Internet Payments

Secure & Reliable

Your data is encrypted and secure with us.
Godaddyseal image
VeraSafe Security Seal

Lethbridge Herald Newspaper Archives

- Page 2

Join us for 7 days to view your results

Enter your details to get started

or Login

What will you discover?

  • 108,666,265 Obituaries
  • 86,129,063 Archives
  • Birth & Marriages
  • Arrests & legal notices
  • And so much more
Issue Date:
Pages Available: 32

Search All United States newspapers

Research your ancestors and family tree, historical events, famous people and so much more!

Browse U.S. Newspaper Archives


Select the state you are looking for from the map or the list below

OCR Text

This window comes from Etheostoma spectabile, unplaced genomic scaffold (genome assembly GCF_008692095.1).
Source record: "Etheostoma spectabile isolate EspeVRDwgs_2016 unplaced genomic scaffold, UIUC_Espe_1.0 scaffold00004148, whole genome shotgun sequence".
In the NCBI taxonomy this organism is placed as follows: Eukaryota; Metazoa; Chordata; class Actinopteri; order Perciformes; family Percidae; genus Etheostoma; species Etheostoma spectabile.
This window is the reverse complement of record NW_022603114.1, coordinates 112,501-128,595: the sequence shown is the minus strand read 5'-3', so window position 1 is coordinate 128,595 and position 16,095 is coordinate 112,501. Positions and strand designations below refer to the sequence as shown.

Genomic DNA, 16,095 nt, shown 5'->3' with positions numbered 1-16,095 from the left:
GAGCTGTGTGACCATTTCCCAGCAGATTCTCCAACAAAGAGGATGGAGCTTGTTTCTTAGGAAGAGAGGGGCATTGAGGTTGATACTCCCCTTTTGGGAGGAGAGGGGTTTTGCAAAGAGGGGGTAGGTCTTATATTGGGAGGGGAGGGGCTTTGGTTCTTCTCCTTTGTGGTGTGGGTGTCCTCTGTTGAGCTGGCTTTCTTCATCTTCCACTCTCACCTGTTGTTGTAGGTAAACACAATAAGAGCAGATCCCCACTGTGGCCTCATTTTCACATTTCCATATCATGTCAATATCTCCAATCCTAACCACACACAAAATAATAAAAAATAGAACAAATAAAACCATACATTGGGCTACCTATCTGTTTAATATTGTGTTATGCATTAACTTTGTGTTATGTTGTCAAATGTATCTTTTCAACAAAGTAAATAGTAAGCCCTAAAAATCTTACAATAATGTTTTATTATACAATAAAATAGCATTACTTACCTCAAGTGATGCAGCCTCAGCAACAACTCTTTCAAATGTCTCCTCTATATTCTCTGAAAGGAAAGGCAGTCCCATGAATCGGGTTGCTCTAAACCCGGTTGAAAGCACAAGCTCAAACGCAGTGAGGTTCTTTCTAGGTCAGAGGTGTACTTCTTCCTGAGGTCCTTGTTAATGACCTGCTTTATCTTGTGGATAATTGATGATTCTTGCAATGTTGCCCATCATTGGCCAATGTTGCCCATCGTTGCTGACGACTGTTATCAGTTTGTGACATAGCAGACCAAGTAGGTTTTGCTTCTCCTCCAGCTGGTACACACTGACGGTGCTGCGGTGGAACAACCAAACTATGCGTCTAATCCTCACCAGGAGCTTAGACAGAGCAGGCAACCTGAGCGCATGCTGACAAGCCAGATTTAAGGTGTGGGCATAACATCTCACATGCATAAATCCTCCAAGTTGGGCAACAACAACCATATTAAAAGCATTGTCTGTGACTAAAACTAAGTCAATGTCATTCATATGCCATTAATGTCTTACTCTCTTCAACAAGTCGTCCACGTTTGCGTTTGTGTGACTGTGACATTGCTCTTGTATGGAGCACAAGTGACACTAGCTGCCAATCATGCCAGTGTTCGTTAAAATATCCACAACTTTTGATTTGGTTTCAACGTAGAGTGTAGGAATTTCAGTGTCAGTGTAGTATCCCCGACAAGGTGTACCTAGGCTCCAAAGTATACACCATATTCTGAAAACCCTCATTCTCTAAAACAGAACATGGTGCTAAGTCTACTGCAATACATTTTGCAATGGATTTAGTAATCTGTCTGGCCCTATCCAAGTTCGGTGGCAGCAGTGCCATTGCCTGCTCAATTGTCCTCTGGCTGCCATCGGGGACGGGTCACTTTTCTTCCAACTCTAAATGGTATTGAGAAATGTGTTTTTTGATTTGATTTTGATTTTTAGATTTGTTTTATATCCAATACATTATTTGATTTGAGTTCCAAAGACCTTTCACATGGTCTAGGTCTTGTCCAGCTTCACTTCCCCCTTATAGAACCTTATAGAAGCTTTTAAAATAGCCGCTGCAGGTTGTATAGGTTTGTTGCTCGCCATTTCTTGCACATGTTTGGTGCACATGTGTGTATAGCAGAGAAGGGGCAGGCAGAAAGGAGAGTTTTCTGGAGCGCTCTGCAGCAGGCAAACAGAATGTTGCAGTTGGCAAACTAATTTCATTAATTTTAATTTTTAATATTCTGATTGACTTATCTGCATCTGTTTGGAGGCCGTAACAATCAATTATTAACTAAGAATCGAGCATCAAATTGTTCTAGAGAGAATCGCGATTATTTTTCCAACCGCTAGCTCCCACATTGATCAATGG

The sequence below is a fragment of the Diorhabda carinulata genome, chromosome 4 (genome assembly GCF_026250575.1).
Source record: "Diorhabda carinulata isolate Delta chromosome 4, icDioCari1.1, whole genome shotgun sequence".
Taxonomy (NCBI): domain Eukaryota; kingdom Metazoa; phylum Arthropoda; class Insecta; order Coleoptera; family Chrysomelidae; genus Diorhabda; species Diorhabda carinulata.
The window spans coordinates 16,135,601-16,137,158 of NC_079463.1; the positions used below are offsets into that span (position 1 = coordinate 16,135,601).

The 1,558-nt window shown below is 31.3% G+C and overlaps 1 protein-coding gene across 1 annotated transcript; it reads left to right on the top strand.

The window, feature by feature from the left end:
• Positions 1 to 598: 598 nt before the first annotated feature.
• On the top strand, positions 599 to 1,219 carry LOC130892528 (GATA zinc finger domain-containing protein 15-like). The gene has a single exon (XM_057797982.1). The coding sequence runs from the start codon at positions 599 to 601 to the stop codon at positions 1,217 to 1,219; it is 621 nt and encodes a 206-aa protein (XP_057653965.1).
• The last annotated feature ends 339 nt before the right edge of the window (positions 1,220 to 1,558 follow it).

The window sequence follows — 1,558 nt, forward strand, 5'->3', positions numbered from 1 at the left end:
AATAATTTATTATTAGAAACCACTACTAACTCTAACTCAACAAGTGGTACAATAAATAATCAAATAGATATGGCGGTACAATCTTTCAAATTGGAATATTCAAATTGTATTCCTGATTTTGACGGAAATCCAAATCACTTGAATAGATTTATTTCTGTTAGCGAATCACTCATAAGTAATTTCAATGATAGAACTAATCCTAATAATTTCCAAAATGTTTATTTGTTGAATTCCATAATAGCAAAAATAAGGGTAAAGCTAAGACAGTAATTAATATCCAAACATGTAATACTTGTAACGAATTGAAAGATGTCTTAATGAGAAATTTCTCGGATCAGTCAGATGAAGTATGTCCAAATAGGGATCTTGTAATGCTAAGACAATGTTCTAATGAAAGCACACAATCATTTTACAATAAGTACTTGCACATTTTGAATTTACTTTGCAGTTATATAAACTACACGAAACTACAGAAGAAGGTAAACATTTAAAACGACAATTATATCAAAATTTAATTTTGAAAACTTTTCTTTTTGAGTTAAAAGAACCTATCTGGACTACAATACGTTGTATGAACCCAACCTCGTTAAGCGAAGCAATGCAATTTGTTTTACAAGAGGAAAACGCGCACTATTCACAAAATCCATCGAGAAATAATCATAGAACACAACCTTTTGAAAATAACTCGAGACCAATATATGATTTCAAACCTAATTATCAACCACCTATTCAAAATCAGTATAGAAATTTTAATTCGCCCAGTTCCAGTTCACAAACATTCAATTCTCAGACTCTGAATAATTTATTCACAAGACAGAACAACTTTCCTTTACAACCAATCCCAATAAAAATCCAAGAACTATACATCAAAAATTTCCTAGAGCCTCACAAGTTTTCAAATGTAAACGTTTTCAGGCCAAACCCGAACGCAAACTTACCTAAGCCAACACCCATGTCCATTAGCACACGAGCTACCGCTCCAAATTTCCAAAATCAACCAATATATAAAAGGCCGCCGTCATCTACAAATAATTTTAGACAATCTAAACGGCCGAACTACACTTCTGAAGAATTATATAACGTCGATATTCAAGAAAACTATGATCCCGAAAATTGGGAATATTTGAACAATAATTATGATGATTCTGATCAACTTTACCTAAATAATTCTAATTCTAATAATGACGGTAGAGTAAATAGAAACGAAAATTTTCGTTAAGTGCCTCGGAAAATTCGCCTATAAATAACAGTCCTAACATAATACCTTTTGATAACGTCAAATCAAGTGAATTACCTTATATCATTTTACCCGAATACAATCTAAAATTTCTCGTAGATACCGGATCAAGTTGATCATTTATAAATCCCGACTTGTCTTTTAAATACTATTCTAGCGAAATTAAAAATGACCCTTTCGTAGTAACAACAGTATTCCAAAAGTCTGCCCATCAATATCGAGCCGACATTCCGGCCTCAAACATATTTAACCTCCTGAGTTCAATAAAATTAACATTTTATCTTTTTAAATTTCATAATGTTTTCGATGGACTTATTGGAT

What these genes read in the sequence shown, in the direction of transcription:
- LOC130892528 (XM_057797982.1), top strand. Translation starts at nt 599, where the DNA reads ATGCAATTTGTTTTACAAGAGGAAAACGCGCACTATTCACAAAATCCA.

Lethbridge Herald, The (Newspaper) - October 20, 1973, Lethbridge, Alberta 2-THF LETHBRIDGE HERAI D-Saturday. October News in brief Sydney Opera House opens SYDNEY, Australia (AF) Queen Elizabeth opened the Sydney Opera House today. The building covers 5.5 acres, has a shell-like roof and contains four mam halls plus studios, small halls and restaurants. It is not just for opera but for concerts, con- ferences and conventions It took 14 years to build, cost million and was financed by a series of lotteries On the dais with the Queen were Prince Philip, the gover- nor of New South Wales. Sir Roden Cutler, and Lady Cutler, and the premier of New South Wales, Sir Robert Askin and Lady Askin Around them were thousands of people. Close to the dais was a group of 300 native people from eight South Pacific countries and a team of Australian aboriginal dancers. Sixty thousand colored bal- loons were released as the Queen officially declared the building open Kennedy hammers Watergate MIAMI BEACH. Fla (AP) Senator Edward Kennedy Friday called the Watergate political espionage scandal "only a symbol of the stain that has spread through the political process" and damag- ed the administration's ability to command respect at home and abroad. In a scathing attack on the Nixon administration, delivered at the annual AFL- CIO convention the Massachusetts Democrat said the "shattering events" of re- cent weeks have left the ex- ecutive branch in disarrav "They threaten our ability to meet the crisis in the Mid- dle East, to recognize the perils as well as the promise of detente, and to cope effec- tively with an international energy crisis." Kennedy said Kennedy followed Senator Henry Jackson Dem. Wash, to the podium Jackson also assailed administration economic and foreign policy. The two senators, both possible presidential can- didates m 1976, received a warm welcome from the labor delegates. Coliseum seeks federal aid EDMONTON (CP) The federal government has been asked for a grant to help build the Edmonton Coliseum. The request was made in a letter from Jack Pickett, vice- president of the Alberta Liberal Association, in a letter to Urban Affairs Minister Ron Basford. A copy of the letter went to Prime Minister Trudeau. The Edmonton Exhibition Association, which is building the 16.000-seat coliseum, has received no contribution from the federal government but Al Anderson, the association's general manager, said it will be completed whether Ottawa contributes or not. Expansion assistants named OTTAWA (CP) Four assistant deputy ministers have been appointed by the regional economic expansion department under the department's new decentralized organization plan. Don McPhail. a Halifax native and former am- bassador to Venezuela and the Dominican Republic, has been appointed assistant deputy minister for the Atlantic region following his current work as director general of the external affairs department's bureau of economic and scientific af- fairs Robert C Montreuil of Ot- tawa, a career civil servant now acting executive director of the department's incentives division, has been appointed to the Quebec region Ronald R Mclntyre. a native of North Battleford, Sask.. will take over the On- tario region from his job now as director of the department's eastern region Mark R. Daniels, a Van- couver native, has been ap- pointed assistant deputy minister for planning and co- ordination in Ottawa from his job as director of the treasury board's effective evaluation division. He replaces Rod Bryden. who will be acting assistant deputy minister for the western region. B.C. appoints four judges OTTAWA (CP) The ap- pointment of four judges to fill positions in British Columbia was announced Friday by- Justice Minister Otto Lang. William Rogers Mclntyre, 55, a B.C. Supreme Court judge, has been appointed a justice of appeal of the B C. Court of Appeals to fill a vacancy created by changes in the Judges Act. William A. Craig, 51. has been appointed to the B C Supreme Court to replace Mr. Justice Mclntyre. Donald M MacDonald, 50, a district judge of the provincial court, has been appointed- judge of the county courts of Yale and Cariboo and H Lee Skip, 47, has been appointed a judge of the Vancouver coun- ty court following work as a barrister at Williams Lake, B.C. Light plane still missing CRANBROOK. BC (CP) Another day of extensive searching has failed to find Carpet Dirty? PHONF 328-2853 mr. steam Carpet Cleaning Ltd. any trace of a light plane that disappeared six days ago on a flight from Nelson, B.C. to Edmonton with two persons aboard. Seven military aircraft and a number of civilian planes took part in Friday's search, which covered two possible alternate routes that could have been followed by the missing pilot. William Dubois of Vimy. and his passenger, Patriria Goadalc cf Nelson. Air turbulence in the high mountain valleys of eastern B.C. again bothered search olanes. Deaths ByTHECANADIAN PRESS Nakusp. B.C.-H. W. Bert Herridge. 78, one of Canada's most distinguished parliamen- tarians during a 23-year career in federal politics and later New Democratic Party MP for Kootenay West. Chatham, Ont.-Victor Lauriston, 92. former news editor of The News and a well- known newspaper columnist. SPECIAL Plut Dapoill (At ill participating Bubble blamed for oil blowout Capital punishment debate nearly over OTTAWA (CP) The debate on capital punishmnt in the Commons may be over within a few days A government source said Friday that the debate on whether to bring back hanging for all pre-meditated murders may end Monday or Tuesday. He based the prediction on indications that few MPs want to say any more on the sub- ject, which has been before the House since early January The government's capital punishment bill would renew for five years the hanging ban passed by Parliament in 1967 but which expired last Decem- ber Onh murderers of police Canada eager to aid French culture project By DONAT VALOIS LIEGE. Belgium (CP) Canada is willing to spend more to promote cultural co- operation among French- speaking countries, federal Communications Minister Gerard Pelletier said Friday. Mr. Pelletier, head of the Canadian delegation to the third annual conference of the Agence de cooperation cultu- relle et technique meeting here, said he was satisfied with the increased spending Satan cult leader sentenced DELANO. Fla. alleged teen-aged high priest of a satan cult has been sentenced to life in prison in the torture slaying of a California youth Circuit Judge Uriel Bount Friday sentenced David Hester. 17. of Greenville, S C to life on the recommendation of a jury Under Florida law, the ver- dict and sentencing in capital cases are decided sepaiately by the jury, but the judge is not bound to accept the decision. The state asked for the death penalty Thursday wnen Hester was convicted of kill- ing Ross Michael Cochran, 17, of Fresno. Witnesses at the trial told how Cochran was tortured during a satanic ceremony last April 23 and then taken to a wooded area near Daytona Beach where he was clubbed to death. Police said Cochran was flogged with chains and slash- ed with broken glass Hester, described as the high priest or warlock of the cult, denied killing Cochran and said he hit him with a log to knock him unconscious and trick other members of the cult into thinking the youth was dead Cindy Black, 15, of Toronto pleaded guilty May 18 to a murder charge in connection with the rase and is serving an indeterminate sentence at a Florida correctional school. approved by the agency for its 1974 and 1975 budgets. The agency formed in 1970 to encourage cultural contact among wholly or partially Francophone nations, adopted a 1974 budget of 28 3 million francs (about 8 23 per cent higher than last year Delegates also projected a 1975 budget of 32 5 million francs (about million) 15 per cent higher than 1974. "We want to encourage the closest possible co- operation." Mr. Pelletier said, adding that Canada contributes 35 per cent of the agency's annual budget Twenty-four countries are members Mr Pelletier hinted that the two largest contributors, Can- ada and France, would have liked an even greater budget increase. France underwrites 46.7 per cent of the agency budget. It seems however, that Bel- gium, third among contributors, was opposed to further budget hikes. JUSTIFIES SPENDING Mr Pelletier justified the expenditures by saying they are capital for French Canadians who are culturally isolated on the North American continent French-speaking Canadians are less isolated since the for- mation of the agency, he said. "This agency has the firm ambition of becoming the pivot, if not the motive force, of the entire Francophone world On another matter. Mr Pelletier said that a youth festival planned for August, 1974 in Quebec would introduce Canadians to "the Francophone world as it ex- ists elsewhere." The federal government has set aside for this event. Quebec will contribute about and prison guards are subject to the death penalty under the bill Thursday. MPs defeated by margins of 115 to 78 and 114 to 75 respectively amendments that would have extended capital punishment to those who kill during rapes and kid- nappings and to murdering aerial hijackers and second- time murderers But the abolitionists expect a closer decision on the third- reading vote. MPs are being permitted by their parties to vote according to conscience on the issue. Since the last ban expired, the pre-1967 law has been in effect, but there have been no executions since 1962 because the cabinet has exercised its powers to commute the death sentence If it receives final approval, the bill will have to face the Senate and get routine Royal assent before it becomes law. Attendance in the House has been dwindling as some MPs rise for their third round of speech-making on the bill. At least one MP suggested Friday that the debate "was about to become tedious." During nearly five hours of debate Friday, 10 MPs voiced their of them fa- voring retention of capital punishment. Some of those favoring the death penalty argued that the government would be going against the public will by passing the bill. The government would have to answer to the electorate, Don Blenkarn South) said. The people wanted a severe punishment such as hanging for the most heinous crimes. CALLED GUTLESS One of two abolitionists who spoke, Peter Reilly tawa called some MPs gutless. "The tyranny of the so- failed public opinion h3s spread cowardice among some of his colleagues, he said. "They are putting their con- sciences up for said Mr. Reilly. "They are bidding for votes in the next election." Jake Epp argued that many retentionists mere- ly had reconciled their views on capital punishment with those expressed by con- stituents Ben's brewery may open again Tuesday MODERN INDUSTRIAL RENTALS 1250 1tt AVI. S. Phona 328-8886 "Industrial and Home Owner flUO SHAMPOOERS FLOOR SANDERS RENTAL IS YOUR BEST BUY RED DEER (CP) Ben Gmter. owner of the local Tartan Brewery, said Friday he has not received a grant discussed in the Alberta Legislature and won't ask for the money until his brewery is in full operation. The grant had been promis- ed Tartan Brewery by the former Social Credit government. Production had been delayed because of labor dis- putes over the jurisdiction of a union which sought to repre- sent the workers. Operations at the brewery were started with non-union workers but were stopped again after a labor group in Calgary voted Beer to blacklist Tartan produced here. Mr. Gmter said he has received assurances from people he did not identify that a boycott of his products would be lifted. He said if this, in fact, happens then the brewery will open next week. Leadership candidate VICTORIA (CP) Dr G. Scott Wallace (PC Oak Bay) announced Friday night that he is a candidate for the leadership of the Conservative Party in British Columbia. A convention to decide a new leader has been set for Nov. "30-Dec. 2 at Richmond, B.C. Farewell U.S. Secretary of State Henry Kissinger shakes hands with Huan Chen, head of the delegation from the Peoples Republic of China, Friday night prior to a dinner given by the delegation. Kissinger left Washington iate Friday night on an un- scheduled trip to Moscow to discuss "means to end hostilities in the Middle East." The man in the background is an uniden- tified interpreter. CTV sends Lamoureux apology OTTAWA (CP) Murray Chercover, president of CTV, has sent a letter to Commons Speaker Lucien Lamoureux apologizing for any breach of parliamentary privilege caus- ed by the television network's bugging of an New Democratic Party caucus earlier this week. The letter, delivered Friday, did not apologize for the motivation that led to the incident. The network has said the bugging was to demonstrate how easy it is to conduct electronic eavesdropping and to draw at- tention to the lack of legisla- tion to cover the matter. A copy of the letter was also sent to David Lewis. New Democratic Party leader, it was disclosed by CTV reporters on Parliament Hill. By TOM CAMPBELL CAMROSE, Alta. (CP) An oil well blowout which forced central Alberta residents to flee their homes early this month has been blamed on a bubble. The events which led to an oil well blowing out of control near New Norway, 12 miles southwest of here, were described Friday to an inquiry called by the Alberta Energy Resources Conservation Board. Technical witnesses appear- ing prior to the public hearing gave few technical recommendations on how such situations might be avoided. But the board was told more co-ordination and communication is necessary among groups handling major emergencies in Alberta. The wild well was an emer- gency because the dirty stream of water and oil spew- ing from the wellhead was ac- companied by natural gas con- taining deadly hydrogen sul- phide Small concentrations of hydrogen sulphide gas can be lethal. It is heavier than air and accumulates at ground level The RCMP and the- Emergency Measures Organization (EMO) ordered the evacuation of an es- timated people from the surrounding farms and villages. BUBBLE MOVES UP Appearing for Sun Oil Co., which owns the well, Roger Egglestone said the blowout was believed to have occurred when a huge bubble of natural gas percolated through water in the well casing The company conservation officer said it was believed the gas bubble displaced water inside the well casing. The water had been pumped into the well to counter- balance gas pressure at the bottom of the hole while pipes were being pulled out of the well. When the bubble displaced the water in the well casing, the pressure of the oil and gas at the bottom of the hole was able to escape to the surface The oil, gas. and water blew out when a perforated piece of pipe being drawn from the well became stuck and prevented automatic valves from closing The force of the eruption jammed the pipe in the wellhead and it was 26 hours before the flow could be stopped. In the meantime the hydrogen sulphide was escap- ing into the surrounding countryside. Evidence submitted by Sun Oil and by the environment department indicated that the hydrogen sulphide concentra- tion did not attain a dangerous level beyond the immediate vicinity of the well. Bob Briggs of the environ- ment department and Ernest Tyler, Alberta director for the EMO. both testified that evac- uation seemed the wisest move at the time. SPEND NIGHT AWAY An estimated people left their homes on the night of Oct. 2 and did not return un- til the following day Problems encountered in handling the emergency situa- tion underlined the need for an improved system of co- ordination and com- munication, Mr. Tyler said. Mr Egglestone said Sun Oil was aware of no damage to livestock caused by the gas. Vegetation had been killed by the gas and salt water in the immediate vicinity of the well. Because of the high gas con- centration at the wellhead, oil crews used oxygen masks and rubber suits while working to close off the flow. This was eventually done by pushing back into the well the pipe which had jammed the blow- out prevention valves open. Mr. Egglestone said he felt the news media had "created a condition of hysteria over that which was completely un- necessary." Mr Tyler, who com- plimented local radio stations for supporting the emergency evacuation, said outside the hearing that if the danger had been overstressed it was an error in the right direction. D. R. Craig, vice-chairman of the emergency board, clos- ed the hearing after three hours He said the board would make a report, in- cluding recommendations to avoid similar incidents, in about four weeks Floods in Spain claim 100 lives MADRID (AP) Floods fed by torrential rains swept through parts of southern Spam, resulting in as many as 100 deaths, officials said today. More than 150 persons are missing and hundreds are stranded in flooded towns It was believed to be the worst natural disaster in Spain since 1962, when floods in Barcelona killed 600 per- sons. The rains came unexpected- ly after a devastating six- month drought Officials said that eight inches of rain fell in some areas in only six hours. La Barita, a village of persons on the Mediterranean coast, was reported the worst hit. Fifty bodies have been re- covered there and another 40 persons are missing, officials said. The semi-official Cifra news agency reported that 23 bodies were recovered from streets and buildings crumbled by the waters in Puerto Lumbreras and Lorca, two towns on the road between Murcia and Al- meria near the southwestern coast. The towns were un- reachable by land, and helicopters and lifeboats were being used in rescue operations. Otto Lang Road Show explains feed program By GARRY FAIRBAFRN REGINA ICP) The Otto Lang Road Show, featuring new props and an expanded cast, rolled into Regina Fri- day for a return engagement, but met critical reviews. Justice Minister Lang, minister responsible for the Canadian Wheat Board, dis- cussed his feed grains program with representatives of the Saskatchewan Wheat Pool and Saskatchewan Federation of Agriculture before starting a small-town tour to explain the program to farmers. Earlier this month, he spent four days on a similar Saskatchewan speaking tour defending his controversial policy. Although Mr. Lang told a news conference that he found "very general agreement about the basic principles" when he discussed his program with the pool and federation, a pool spokesman later strongly criticized the program. Pool president E. K. Turner said in an interview that at the meeting "it was clearly in- dicated to Mr. Lang that our assessment of the policy as put forward to date shows a number of weaknesses that would result in lower prices to Western producers." Mr Lang's schedule includes meetings in the Saskatchewan communities of Rouleau, Southey, Munster and Cud worth. His basic message will be the same as the previous tour that his policy is designed to provide equal opportunity to feed grain and livestock producers across the country and that it will not lower feed grain prices. But he has added a set of charts to back up his arguments by showing soaring farm revenues He is using the charts to argue that the time is ripe for a grains income stabilization plan that, based on current good times, will provide com- pensation to farmers when the next downturn comes And he has doubled his sup- porting cast from the one aide who accompanied him on the previous tour. At his news conference, Mr. Lang emphasized that lie is willing to listen to any suggestions the pool or federa- tion may put forward for realizing the objectives of equity and natural advantage. The federal policy proposes to ensure equity in feed grain pricing by having eastern livestock producers buy at the same basic price plus tran- sport and handling costs as producers on the prairies do. With the removal of freight rate discrimination against prairie livestock producers, that will ensure that livestock industry growth is determined by natural geographic advan- tages and not by artificial means, he says. Referring to criticisms that the new policy will undermine Canadian Wheat Board authority, Mr. Lang said the board will maintain full control over feed grain ex- ports, which he called four or five times as important as sales from the prairies to Eastern Canada or British Columbia. On the criticism that there would be serious problems allocating boxcars between feed grain for export and for use in the east, Mr. Lang said that is a real difficulty but any comprehensive program would have such difficulties Other comments included: A weekend announce- ment is expected on what the so-called off-board price is for prairie feed grain. This price will be the basis for sales to the east. The Agricultural Products Board, set up to provide a floor price for feed grains, is "buying some but not very much." That would indicate most farmers agree with Mr. Lang that they should not sell to the APB. The federal government is considering speeding up freight rale reforms to help hard-pressed cattlemen. There is a serious backlog of grain, lumber and potash to be moved on the railways, but that will be cleared up eventually ;